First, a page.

By Lucas Vader
At the conclusion of the regularly scheduled Orchard City board of trustees meeting on Oct. 14, Trustee Doug Keller suddenly resigned his seat on the board without any prior public indication that he planned on doing so.
His resignation, as stated by Keller himself, was effective as of the end of the meeting. His reasoning: he felt the board of trustees was not properly serving the residents of Orchard City.
“Included in the Constitution is the Bill of Rights and in those rights, it is clearly stated that all political power is vested in and derived from the people,” Keller read from his written letter of resignation during the trustee comments section at the end of the meeting. “All government of right originates from the people, is founded upon their will only, and is instituted solely for the good of the whole. In my opinion, few, if any of us, has kept this part of our oath. We are in the habit of acting for the good of town hall but not the citizens which we should be serving.”
Keller’s accusations against the board as a whole included holding meetings which he called “clandestine,” as they are not publicly posted. In this, he said the board closes its citizens out, limiting them to three minutes of constituent time per month at regular meetings.
“When individuals do come forward to engage the board, they are met with indifference, disdain or even contempt,” Keller said.
Keller’s comments on “clandestine” meetings and board opinions of when residents of Orchard City should or shouldn’t be able to attend came from recent discussions amongst the board. Those discussions led to a vote on whether committee meetings, which are legally public, should be posted in order for residents to know when they are.
With that being said, as stated by Town Administrator Melissa Oelke, no laws were being broken by refraining from posting public meetings as long as no more than two town trustees are present. This is a state law under the Colorado Sunshine Law. The board could have made a choice to post all committee meetings, but it wouldn’t be legally required. Despite that, Keller claimed it was a disservice to their community to hold public meetings without notifying their citizens.
According to Oelke, however, if people call in to Town Hall to inquire about the next committee meeting of any given committee, she’ll let them know of the details.
While Keller had strongly vouched that they should be, Mayor Ken Volgamore argued that they should not. In the end, the board did vote in favor of leaving things they way they were and continuing to refrain from posting committee meetings. Only Keller and Trustee Jan Gage had voted to start posting them.
However, even after the vote, Keller continued to bring the matter up due to a quote from meeting minutes in May of 2018, which stated “General consensus of the Board was to post all committee meetings.” Despite this “general consensus,” the town didn’t start posting meetings afterward. Keller brought this up, to which Volgamore argued that, while there had been a general consensus at the time, there had never been a vote, meaning they were not bound to comply with said “general consensus.”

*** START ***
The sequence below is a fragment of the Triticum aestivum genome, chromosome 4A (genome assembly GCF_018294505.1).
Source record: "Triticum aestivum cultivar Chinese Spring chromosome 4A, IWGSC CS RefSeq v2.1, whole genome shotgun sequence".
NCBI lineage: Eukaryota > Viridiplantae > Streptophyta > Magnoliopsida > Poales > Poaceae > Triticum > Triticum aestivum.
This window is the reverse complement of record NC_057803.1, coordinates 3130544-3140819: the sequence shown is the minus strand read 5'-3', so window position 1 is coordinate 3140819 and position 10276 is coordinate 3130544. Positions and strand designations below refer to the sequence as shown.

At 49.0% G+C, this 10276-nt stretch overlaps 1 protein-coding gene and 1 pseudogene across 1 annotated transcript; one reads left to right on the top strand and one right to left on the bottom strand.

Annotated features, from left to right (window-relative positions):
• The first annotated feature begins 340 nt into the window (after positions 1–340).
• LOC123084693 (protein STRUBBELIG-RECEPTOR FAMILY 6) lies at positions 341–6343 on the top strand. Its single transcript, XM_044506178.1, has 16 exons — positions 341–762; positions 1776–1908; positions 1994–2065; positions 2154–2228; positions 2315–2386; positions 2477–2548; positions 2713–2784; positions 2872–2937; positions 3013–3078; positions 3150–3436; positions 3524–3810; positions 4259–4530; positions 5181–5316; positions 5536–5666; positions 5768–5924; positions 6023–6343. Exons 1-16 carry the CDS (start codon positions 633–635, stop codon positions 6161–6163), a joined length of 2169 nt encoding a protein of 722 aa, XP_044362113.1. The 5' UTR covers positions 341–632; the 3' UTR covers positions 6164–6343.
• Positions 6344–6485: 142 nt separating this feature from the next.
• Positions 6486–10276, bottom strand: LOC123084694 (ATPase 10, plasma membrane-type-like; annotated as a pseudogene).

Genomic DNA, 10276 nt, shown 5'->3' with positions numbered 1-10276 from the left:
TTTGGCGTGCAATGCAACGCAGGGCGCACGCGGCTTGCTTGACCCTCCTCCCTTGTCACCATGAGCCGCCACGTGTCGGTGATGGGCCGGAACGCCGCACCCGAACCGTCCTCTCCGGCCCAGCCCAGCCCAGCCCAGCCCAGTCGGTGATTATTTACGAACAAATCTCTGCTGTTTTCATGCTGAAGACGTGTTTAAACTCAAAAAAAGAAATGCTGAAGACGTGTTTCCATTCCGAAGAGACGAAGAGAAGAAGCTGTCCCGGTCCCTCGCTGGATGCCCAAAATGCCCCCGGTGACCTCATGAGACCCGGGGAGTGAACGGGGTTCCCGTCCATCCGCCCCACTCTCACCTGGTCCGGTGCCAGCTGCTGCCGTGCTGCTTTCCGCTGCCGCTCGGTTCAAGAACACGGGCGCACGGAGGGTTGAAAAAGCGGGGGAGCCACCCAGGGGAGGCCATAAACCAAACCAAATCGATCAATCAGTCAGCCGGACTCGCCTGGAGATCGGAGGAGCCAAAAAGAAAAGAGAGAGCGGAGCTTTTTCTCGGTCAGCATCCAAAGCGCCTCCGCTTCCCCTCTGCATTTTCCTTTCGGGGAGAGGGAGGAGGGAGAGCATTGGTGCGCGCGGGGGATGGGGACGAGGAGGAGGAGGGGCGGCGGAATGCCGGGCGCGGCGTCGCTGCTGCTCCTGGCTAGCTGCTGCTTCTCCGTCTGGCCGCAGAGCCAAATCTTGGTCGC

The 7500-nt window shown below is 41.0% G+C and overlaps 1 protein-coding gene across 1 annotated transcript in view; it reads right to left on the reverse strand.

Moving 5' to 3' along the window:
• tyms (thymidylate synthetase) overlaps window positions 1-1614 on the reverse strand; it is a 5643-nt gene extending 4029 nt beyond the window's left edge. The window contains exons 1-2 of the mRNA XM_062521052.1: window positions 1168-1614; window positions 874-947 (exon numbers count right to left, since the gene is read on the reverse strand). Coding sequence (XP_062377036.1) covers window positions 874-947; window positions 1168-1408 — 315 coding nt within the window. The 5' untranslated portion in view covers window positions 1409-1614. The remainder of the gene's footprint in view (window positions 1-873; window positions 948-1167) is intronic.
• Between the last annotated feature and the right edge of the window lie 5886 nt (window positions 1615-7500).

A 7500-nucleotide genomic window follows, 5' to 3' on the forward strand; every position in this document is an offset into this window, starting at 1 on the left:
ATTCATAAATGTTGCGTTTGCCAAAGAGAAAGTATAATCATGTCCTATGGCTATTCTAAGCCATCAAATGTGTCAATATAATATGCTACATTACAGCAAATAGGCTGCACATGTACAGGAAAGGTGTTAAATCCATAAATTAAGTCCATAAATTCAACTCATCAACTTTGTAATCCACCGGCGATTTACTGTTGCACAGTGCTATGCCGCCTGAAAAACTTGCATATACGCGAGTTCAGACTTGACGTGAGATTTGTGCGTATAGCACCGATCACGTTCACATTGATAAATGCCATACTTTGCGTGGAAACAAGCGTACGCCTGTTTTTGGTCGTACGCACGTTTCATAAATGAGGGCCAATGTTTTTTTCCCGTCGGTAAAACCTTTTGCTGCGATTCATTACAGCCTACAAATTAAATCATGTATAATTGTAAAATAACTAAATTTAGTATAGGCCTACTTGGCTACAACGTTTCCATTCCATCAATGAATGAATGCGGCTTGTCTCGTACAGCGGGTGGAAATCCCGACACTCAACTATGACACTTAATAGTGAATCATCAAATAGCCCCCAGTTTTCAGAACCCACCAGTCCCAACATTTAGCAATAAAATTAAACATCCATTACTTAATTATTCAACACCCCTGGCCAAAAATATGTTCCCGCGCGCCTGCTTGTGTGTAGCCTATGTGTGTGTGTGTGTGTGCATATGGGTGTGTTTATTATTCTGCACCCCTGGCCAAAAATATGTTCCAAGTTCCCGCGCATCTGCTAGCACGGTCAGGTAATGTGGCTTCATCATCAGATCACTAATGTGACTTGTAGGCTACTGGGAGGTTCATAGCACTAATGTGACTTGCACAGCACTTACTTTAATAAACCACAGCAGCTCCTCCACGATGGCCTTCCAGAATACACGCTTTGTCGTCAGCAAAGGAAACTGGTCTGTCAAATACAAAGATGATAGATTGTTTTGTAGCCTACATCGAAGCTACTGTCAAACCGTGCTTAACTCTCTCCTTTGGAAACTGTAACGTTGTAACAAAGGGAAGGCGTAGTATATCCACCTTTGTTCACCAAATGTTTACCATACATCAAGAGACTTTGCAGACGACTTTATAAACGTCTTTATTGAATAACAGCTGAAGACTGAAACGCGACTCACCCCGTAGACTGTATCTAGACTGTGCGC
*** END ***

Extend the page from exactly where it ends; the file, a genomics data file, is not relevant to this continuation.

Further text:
As explained in the DCI article “Orchard City trustee instigates further discussion on meaning of ‘general consensus,’” Keller continued to find issue with the fact that the board, in 2018, seemingly took the time to form a “general consensus” if it wasn’t going to hold any value.
In his resignation, Keller’s reference to “clandestine” meetings detailed these recent discussions.
In general, Keller claimed an overall lack of public transparency within the board. He stated that as of that time, no minutes of regular board meetings had been posted since May, meaning the results of the last four months-worth of meetings are not publicly accessible to residents. Keller’s claims were true, as the May meeting minutes were the latest published.
On this comment, Oelke said the next day that, in the wake of COVID-19 and other administrative things, the posting of the minutes had mistakenly been neglected. “I think with the [pandemic] and all of the other stuff, it just fell through the cracks,” Oelke said. She said Thursday morning that it would be an easy fix and the minutes would all be online by the end of the day, and that she hadn’t known they were missing until Keller brought it up on Wednesday.
“We are not even allowing our citizens to access current information in our meetings in a safe manner,” Keller said. “Our message to the public is this: ‘Trust us, we’re the government. We will tell you what you need to know.’ This does not sound like a message one would give a democratic society. We’d fit right in with Russia or China. We are merely a self-serving oligarchy.”
Keller concluded by stating that by remaining on the board, he was accepting complacency of his accusations on the board overall.
“I can no longer in good conscience support the repressive conduct of this body and I hereby resign on the adjournment of this meeting,” Keller said.
Oelke stated the next day that, to her knowledge, no town staff or trustees were aware that Keller had come to Wednesday’s meeting with a letter of resignation prepared, nor that he had ever wished to leave before the end of his term.
The Orchard City board of trustees now faces a trustee vacancy, for which Oelke described the procedure for filling.
“The board has 90 days to fill his position by appointment and if they don’t, then they have to hold a special election,” Oelke said.
With that, the Orchard City Town Hall will be taking letters of interest from Orchard City residents who are interested in filling the vacant seat. Those can be emailed to Oelke at finance.kaycee.net.